On Monday, U.K. consultancy Drewry predicted that container shipping lines will post aggregate earnings before interest and taxes (EBIT) of $80 billion this year, and if freight rates surpass expectations in the remainder of the year, it would not be surprising to see an annual profit line in the region of $100 billion.
Spot rates are vastly exceeding any previous records. Trans-Pacific spot rates, including equipment charges and space priority premiums, have risen to between $11,000 and $16,000 per FEU from Asia to the US West Coast and between $11,000 and $20,000 per FEU to the US East Coast.
On the Asia–Europe trade-lane, various spot rate indices are anywhere between $11,000 and $16,000 per FEU, and this is before paying add-ons for equipment and capacity assurance.
Due to increased demand, there is now a greater demand for fuel. BAF levels are starting to rise and there will be more increases in BAF in the coming months. Q3 BAF levels will be approximately 20% higher than Q2 2021.
Global schedule reliability continues to be extremely poor and deteriorated again in May compared to the past several months, with a poor reliability of only 38.8%. Statistically, Maersk is the most reliable carrier (46.2%) and Evergreen taking over as the carrier showing the poorest schedule integrity of 25.5%.
None of the top 14 carriers recorded a Y/Y improvement in schedule reliability, with all carriers recording double-digit declines of over 33 percentage points. Evergreen recorded the largest Y/Y decline of a staggering 52 percentage points.
Delays on individual trade-lanes can be far worse (see details per trade-lane below). It is important that these delays are taken into consideration when reviewing your supply chain.
The global average delay for LATE vessel arrivals also increased as well and is now at 5.86 days.
Congestion continues to be a major factor at many ports globally, including ports in the USA, Canada, South Korea, China, Singapore, Northern Europe, and the United Kingdom. Congestion challenges will continue for months to come due in part to the increased volumes.
Until the congestion improves, expect on-time performance to be extremely poor.
The situation at the port of Yantian continues to improve with all terminals now working.
Yard density continues to improve and carriers are re-implementing their original pro-forma schedules.
Expect another week or so for processes to be returned to ‘normal’.
The cargo volumes from Asia to the Mediterranean and North Europe grew 10% and 22% respectively.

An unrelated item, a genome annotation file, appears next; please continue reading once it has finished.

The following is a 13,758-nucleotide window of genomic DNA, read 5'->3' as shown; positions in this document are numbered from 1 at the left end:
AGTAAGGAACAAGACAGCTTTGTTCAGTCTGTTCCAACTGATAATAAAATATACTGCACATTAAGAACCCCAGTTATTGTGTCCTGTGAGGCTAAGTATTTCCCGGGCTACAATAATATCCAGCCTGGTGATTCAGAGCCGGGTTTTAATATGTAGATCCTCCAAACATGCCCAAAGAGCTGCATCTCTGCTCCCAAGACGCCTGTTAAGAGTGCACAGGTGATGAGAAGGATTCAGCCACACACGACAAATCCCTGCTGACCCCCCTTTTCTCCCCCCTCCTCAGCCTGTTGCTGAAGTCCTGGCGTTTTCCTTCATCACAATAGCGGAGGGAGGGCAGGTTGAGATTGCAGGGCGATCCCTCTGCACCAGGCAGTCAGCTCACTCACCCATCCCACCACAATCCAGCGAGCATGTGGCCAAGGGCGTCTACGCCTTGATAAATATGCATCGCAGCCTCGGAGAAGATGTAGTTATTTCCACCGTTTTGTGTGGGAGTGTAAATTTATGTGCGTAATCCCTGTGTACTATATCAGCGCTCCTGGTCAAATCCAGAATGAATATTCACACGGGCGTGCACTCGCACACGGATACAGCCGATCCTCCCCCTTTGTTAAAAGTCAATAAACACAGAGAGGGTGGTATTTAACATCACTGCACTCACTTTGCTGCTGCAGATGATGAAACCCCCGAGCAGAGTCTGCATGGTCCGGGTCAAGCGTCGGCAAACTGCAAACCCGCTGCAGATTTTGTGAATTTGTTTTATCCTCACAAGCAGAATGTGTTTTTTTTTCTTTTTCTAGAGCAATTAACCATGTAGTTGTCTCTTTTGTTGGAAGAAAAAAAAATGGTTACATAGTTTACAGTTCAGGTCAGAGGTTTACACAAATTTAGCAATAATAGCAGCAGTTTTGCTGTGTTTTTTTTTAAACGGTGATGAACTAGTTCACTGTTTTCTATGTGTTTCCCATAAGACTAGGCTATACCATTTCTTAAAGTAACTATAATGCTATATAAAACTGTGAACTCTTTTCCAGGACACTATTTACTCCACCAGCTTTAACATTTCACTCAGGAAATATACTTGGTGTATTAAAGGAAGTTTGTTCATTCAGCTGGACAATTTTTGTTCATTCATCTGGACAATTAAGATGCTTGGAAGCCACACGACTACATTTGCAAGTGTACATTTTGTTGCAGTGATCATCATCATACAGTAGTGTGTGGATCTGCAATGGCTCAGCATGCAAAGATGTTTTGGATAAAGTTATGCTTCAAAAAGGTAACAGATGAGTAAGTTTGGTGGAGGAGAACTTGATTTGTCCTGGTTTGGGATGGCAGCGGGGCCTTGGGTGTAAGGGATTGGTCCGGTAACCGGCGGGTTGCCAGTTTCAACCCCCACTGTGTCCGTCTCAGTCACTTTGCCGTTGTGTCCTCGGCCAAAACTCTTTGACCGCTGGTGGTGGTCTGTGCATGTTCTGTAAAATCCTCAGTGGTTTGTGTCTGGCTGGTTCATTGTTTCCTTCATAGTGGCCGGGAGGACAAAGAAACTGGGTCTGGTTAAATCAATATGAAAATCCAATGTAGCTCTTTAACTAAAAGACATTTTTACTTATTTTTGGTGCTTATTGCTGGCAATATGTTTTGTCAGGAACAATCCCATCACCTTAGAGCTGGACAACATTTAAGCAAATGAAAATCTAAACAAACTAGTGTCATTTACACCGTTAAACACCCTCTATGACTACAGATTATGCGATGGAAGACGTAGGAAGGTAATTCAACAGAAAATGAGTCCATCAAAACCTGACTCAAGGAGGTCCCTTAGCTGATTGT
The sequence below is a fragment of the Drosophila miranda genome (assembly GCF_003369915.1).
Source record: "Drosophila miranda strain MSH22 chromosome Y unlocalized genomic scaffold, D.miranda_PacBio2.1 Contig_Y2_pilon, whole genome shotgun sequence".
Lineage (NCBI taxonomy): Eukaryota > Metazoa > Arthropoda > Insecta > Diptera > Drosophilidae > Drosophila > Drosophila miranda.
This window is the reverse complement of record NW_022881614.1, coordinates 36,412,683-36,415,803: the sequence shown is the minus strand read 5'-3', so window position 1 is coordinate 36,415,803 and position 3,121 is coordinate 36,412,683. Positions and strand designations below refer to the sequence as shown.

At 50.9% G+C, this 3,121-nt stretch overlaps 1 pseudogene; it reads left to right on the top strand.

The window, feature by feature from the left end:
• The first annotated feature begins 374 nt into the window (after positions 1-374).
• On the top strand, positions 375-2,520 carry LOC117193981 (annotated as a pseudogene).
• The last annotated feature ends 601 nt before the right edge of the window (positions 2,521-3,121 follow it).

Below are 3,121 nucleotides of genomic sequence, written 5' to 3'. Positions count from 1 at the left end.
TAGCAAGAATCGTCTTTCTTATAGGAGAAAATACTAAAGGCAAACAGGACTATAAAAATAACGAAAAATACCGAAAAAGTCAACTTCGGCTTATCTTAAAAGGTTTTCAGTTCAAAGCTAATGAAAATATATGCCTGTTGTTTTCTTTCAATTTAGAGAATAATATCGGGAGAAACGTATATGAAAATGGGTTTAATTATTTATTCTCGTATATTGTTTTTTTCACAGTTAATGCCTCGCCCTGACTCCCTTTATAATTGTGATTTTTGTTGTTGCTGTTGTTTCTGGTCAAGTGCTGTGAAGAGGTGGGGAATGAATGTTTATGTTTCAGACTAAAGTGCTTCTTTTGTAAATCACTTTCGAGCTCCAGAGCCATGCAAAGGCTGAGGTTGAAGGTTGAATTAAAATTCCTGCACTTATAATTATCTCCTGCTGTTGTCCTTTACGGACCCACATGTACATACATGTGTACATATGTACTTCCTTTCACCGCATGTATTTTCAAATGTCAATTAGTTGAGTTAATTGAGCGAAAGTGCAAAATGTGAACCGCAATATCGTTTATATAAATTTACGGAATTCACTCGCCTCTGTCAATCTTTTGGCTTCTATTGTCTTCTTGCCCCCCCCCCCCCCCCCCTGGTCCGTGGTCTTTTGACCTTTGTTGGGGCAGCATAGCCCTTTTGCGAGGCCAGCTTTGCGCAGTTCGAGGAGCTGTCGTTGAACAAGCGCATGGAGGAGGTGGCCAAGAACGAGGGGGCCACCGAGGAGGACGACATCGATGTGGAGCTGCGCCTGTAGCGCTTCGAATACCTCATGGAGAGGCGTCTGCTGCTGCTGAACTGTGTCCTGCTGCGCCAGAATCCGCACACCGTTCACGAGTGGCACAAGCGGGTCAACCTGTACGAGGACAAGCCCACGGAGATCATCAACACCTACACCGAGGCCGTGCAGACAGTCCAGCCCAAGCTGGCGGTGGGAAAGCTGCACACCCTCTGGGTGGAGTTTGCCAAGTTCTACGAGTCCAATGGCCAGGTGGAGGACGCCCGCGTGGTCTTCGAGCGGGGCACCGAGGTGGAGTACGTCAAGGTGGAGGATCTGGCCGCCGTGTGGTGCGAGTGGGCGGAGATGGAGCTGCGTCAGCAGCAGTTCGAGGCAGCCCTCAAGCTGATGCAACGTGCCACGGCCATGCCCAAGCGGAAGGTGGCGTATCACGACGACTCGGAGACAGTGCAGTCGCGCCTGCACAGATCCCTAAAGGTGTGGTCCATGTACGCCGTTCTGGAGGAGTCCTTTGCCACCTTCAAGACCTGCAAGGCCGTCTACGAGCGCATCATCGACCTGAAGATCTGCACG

Huge market demand, paired with blank sailings, had led the spot rates on this trade-lane to reach new heights, smashing all previous record highs. The average spot rate from Shanghai to Rotterdam and Felixstowe have reached US$12,000 to $14,000 per 40’ box in June and higher. Despite paying premium prices, many shippers find it challenging to find slots on vessels as cargo is being rolled. Do not be surprised to see spot rates in excess of US$20,000 per 40’ in the coming months, driven by the upcoming peak season.
We are seeing that many shippers are cancelling their orders from China, as shipping rates reach unsustainable highs. Near sourcing and switches in production are being considered by many shippers.
Carriers will continue to implement “structural” blank sailings on the Asia-Europe trade-lane and skip ports at least until late June as they struggle to get ships back on schedule.
In order to manage capacity, carriers on this trade-lane slashed approximately 10% of the deployed capacity by cancelling 13 sailings in the dedicated loops in June. This blanked sailing program increased utilization to approx. 70%, up from 50% in previous months.
Due to this control in capacity, expect rates to increase in July and August.
The ongoing labor dispute in Sydney continues to hamper congestion-recovery plans, hence expect spot rates to continue to increase in July.
Although some carriers are implementing extra loaders, and a new service starting in July will provide some additional capacity, the Transpacific container shipping system is sagging under a seemingly unending deluge of imports from Asia into North America. Blank sailings/schedule recovery programs taken by the carrier continue in Q3 2021 as carriers struggle to get vessels back into proper rotation, leading to reductions in capacity. FAK rate levels continue to rise and importers are often shelling out more than double the posted rates to secure ship and container equipment capacity.
Marine terminals at the Los Angeles and Long Beach port complex do not expect the congestion that has been building since last summer to clear until this summer, while other major ports grapple with the surge that has slowed but not stopped operations. Container lines and marine terminals continue to battle vessel delays and congestion, and this looks set to continue for the foreseeable future as orders remain strong through Q3 2021 to both the East and West coasts of the USA.